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Elevated

I recently began working in a building that has a TV screen in all of its elevators. I don't know how common this is in office buildings, but it seems pretty extravagant to me. It shows a loop of news items, and weather updates and sports scores and that sort of thing -- it's a cross between the aimless facts projected at theaters before the movie starts and the info on the digital billboards mounted on the roofs of New York City cabs. Sometimes, when I get in the elevator when its crowded, I almost feel embarrassed to look at it, which is especially foolish, because it seems as though the screens were installed to alleviate embarrassment and give strangers in elevators something to do other than stand there fidgeting uncomfortably. It's as though I want to make a show of not giving in to the ubiquity of media distractions, prove to everyone I'm drawing on inner resources to quell myself for the elevator ride and that I don't need any crutches. So I stare at the floor instead.

But when I am alone in the elevator, I relish the screen the most and the random pieces of information I glean from it. I'm not sure where the news in the elevator comes from, who edits its content. It seems almost haphazard. There is a surprising preponderance of NHL scores -- maybe unbeknown to me there are a bunch of Canadians working somewhere in the building (or perhaps the building has contracted with a Canadian news service.) Today I learned that Six Flags amusement parks are going to initiate a concierge service that allow patrons to pay extra to cut in line (an idea that economists are sure to love, I'm sure, since it allows for further price discrimination among customers and theoretically more efficiency -- it's a bit like road pricing). Alone in the elevator with these small bits of information coming in, I feel strangely isolated from the world, more so than I would without the screen. It's a desert-island feeling, where you feel thankful for scraps of news in an environment that you suddenly realize, away from your computer for the first time in hours, is blessedly bereft of informational overload.

To be a migrant worker in America is to relearn the basic skills of living. Imagine doing that in your 60s and 70s, when you thought you'd be retired.


Nomadland: Surviving America in the Twenty-First Century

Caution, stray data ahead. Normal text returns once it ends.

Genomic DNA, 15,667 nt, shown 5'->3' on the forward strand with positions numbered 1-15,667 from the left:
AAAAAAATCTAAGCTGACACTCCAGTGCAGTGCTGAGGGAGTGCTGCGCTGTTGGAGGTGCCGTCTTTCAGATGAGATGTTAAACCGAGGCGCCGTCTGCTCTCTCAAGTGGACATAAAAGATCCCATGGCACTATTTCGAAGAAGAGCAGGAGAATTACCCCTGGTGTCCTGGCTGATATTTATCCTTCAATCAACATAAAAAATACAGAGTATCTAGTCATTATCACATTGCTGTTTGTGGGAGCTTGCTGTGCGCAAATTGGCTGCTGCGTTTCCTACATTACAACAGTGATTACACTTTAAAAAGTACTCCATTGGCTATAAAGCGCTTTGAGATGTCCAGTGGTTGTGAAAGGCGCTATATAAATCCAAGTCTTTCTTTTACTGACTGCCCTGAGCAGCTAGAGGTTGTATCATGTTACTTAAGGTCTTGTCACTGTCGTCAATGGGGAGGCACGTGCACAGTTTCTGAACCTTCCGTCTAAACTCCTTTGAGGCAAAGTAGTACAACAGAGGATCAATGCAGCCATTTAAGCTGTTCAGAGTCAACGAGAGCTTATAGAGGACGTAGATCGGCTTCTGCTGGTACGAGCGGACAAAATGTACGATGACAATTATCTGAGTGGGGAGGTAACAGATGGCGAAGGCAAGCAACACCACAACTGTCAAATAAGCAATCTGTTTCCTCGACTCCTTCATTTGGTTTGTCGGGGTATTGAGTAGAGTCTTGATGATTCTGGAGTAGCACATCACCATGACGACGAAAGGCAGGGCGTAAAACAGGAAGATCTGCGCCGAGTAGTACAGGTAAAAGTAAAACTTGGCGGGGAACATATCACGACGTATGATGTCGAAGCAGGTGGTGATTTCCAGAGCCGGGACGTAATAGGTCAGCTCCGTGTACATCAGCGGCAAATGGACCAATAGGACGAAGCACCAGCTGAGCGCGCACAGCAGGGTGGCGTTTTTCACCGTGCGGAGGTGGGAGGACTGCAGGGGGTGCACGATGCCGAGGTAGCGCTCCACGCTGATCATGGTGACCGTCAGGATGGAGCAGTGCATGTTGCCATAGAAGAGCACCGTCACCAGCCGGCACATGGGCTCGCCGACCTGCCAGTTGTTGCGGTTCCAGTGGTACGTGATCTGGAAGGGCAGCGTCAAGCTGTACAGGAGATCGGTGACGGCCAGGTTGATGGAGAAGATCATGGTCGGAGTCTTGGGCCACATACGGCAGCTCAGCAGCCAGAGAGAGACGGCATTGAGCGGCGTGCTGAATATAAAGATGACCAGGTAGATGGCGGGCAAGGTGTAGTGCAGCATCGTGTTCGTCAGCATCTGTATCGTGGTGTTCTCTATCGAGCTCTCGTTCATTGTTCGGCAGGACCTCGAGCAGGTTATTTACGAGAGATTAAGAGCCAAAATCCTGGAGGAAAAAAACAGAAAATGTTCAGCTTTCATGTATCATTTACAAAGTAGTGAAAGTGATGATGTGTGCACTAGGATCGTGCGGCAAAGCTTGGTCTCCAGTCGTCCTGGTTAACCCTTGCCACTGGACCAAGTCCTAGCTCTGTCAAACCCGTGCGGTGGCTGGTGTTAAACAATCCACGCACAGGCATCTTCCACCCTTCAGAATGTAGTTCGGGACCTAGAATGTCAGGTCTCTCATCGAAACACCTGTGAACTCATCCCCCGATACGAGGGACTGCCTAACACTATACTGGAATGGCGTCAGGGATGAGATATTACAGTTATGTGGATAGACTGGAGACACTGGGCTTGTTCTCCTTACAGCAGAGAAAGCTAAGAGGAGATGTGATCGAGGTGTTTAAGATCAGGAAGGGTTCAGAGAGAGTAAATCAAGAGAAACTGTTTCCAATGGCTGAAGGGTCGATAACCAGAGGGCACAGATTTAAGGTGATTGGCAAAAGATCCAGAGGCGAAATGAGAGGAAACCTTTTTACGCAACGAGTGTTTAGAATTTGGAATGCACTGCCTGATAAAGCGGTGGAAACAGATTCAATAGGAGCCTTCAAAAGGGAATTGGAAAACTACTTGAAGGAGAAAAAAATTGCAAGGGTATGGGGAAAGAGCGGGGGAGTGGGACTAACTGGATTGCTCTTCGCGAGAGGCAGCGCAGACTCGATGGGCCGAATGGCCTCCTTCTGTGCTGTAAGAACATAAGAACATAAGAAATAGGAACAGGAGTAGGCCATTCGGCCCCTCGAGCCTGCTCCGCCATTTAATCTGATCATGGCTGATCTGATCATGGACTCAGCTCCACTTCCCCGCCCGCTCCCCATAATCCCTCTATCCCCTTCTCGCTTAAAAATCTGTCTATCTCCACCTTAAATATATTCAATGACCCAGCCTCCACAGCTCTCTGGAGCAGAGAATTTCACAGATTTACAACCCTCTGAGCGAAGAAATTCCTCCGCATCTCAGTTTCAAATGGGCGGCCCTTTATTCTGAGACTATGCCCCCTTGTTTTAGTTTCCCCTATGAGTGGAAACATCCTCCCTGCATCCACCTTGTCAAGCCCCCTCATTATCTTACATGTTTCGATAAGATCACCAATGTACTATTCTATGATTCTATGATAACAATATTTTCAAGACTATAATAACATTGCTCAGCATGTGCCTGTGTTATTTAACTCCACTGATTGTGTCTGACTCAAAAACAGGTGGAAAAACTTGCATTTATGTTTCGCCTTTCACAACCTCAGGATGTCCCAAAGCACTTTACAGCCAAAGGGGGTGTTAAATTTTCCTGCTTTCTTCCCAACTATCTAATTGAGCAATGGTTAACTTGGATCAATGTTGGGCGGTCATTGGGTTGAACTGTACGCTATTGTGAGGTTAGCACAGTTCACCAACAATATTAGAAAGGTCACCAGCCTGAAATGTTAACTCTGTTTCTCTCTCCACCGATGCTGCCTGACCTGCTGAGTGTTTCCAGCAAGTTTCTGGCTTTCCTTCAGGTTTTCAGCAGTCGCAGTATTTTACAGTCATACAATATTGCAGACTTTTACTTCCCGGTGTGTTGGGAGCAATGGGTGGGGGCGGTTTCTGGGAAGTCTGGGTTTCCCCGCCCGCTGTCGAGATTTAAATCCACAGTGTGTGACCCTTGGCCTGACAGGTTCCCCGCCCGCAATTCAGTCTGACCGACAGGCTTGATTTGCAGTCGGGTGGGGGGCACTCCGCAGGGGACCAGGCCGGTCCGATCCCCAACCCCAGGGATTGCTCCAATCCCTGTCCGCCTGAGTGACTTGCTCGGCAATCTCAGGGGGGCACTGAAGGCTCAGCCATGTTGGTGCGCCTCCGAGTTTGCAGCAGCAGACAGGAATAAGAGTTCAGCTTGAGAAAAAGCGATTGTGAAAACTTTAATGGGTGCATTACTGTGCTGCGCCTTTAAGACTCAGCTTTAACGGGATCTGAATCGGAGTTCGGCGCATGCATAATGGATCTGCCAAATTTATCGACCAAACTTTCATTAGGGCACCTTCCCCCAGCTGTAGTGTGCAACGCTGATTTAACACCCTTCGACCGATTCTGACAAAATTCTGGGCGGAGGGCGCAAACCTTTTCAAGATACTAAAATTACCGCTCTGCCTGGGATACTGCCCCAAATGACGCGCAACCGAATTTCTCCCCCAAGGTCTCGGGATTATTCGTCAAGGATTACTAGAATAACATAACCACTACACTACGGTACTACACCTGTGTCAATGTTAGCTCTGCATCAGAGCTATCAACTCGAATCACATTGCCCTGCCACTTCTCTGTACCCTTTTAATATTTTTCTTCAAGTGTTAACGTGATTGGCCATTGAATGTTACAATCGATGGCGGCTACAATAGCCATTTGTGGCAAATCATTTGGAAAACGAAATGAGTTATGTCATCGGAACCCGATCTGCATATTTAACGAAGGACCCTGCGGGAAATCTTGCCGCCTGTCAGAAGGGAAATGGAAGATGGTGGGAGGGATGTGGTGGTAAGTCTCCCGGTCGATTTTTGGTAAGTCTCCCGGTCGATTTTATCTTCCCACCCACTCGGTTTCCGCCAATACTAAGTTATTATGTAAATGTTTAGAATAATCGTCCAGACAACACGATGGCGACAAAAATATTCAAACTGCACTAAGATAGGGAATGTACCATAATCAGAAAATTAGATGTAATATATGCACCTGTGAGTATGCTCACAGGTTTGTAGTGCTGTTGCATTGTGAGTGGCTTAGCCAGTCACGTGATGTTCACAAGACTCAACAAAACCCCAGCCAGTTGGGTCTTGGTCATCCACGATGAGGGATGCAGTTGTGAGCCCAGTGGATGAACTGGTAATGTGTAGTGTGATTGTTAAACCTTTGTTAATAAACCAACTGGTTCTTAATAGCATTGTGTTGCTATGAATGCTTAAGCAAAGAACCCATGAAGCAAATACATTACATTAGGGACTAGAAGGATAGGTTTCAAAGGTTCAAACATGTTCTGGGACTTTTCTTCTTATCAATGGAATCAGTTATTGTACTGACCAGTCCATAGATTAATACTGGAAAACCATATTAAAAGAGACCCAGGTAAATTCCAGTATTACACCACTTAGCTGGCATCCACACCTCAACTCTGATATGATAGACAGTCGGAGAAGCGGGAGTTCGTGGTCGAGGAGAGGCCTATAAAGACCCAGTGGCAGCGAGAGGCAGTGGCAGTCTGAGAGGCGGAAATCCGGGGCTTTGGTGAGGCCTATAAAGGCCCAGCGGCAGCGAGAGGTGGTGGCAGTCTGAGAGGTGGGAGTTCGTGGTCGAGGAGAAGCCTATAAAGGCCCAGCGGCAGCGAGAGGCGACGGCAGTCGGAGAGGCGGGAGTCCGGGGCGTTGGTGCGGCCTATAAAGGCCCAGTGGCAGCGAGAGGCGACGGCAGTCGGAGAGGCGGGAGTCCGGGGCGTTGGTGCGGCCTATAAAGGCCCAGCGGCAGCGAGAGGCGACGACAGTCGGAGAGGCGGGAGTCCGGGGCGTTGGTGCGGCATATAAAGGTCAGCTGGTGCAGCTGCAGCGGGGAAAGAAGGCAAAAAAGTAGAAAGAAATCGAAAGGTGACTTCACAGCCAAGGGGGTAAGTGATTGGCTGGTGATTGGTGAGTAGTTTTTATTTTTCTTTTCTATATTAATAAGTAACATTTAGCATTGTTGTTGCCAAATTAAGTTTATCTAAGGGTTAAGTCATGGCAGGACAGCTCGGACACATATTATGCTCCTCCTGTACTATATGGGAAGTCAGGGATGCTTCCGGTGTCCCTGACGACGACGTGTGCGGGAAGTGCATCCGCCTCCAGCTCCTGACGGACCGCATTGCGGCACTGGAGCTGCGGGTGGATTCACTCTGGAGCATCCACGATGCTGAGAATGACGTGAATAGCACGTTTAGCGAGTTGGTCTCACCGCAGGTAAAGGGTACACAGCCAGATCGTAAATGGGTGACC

Publisher: W. W. Norton
Author: Jessica Bruder
Publication date: 2017-09
Amazon

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Now Truong continues the tale with Saigon Calling: London 1963-75 (originally published in French in 2015), which follows the experiences of his family after they seek refuge in Europe. It offers a poignant illustration of what life was like for a family of refugees from the war, and from the perspective of young children (granted, Truong's family were a privileged and upper class set of refugees, well-connected with South Vietnamese and European elites). While relatives and friends struggle to survive amid the bombs and street warfare of Vietnam, the displaced narrator and his siblings find their attention consumed by the latest fashion and music trends in London. The book offers a poignant and jarring reminder not just of the resilience of the human spirit, but also of its ability to seek solace in the materiality of one's present.

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Canadian soul singer Elise LeGrow pays tribute to the classic Chicago label Chess Records on her new album Playing Chess, which was produced by Steve Greenberg, Mike Mangini, and the legendary Betty Wright. Unlike many covers records, LeGrow and her team of musicians aimed to make new artistic statements with these songs as they stripped down the arrangements to feature leaner and modern interpretations. The clean and unfussy sound allows LeGrow's superb voice to have more room to roam. Meanwhile, these classic tunes take on new life when shown through LeGrow's lens.

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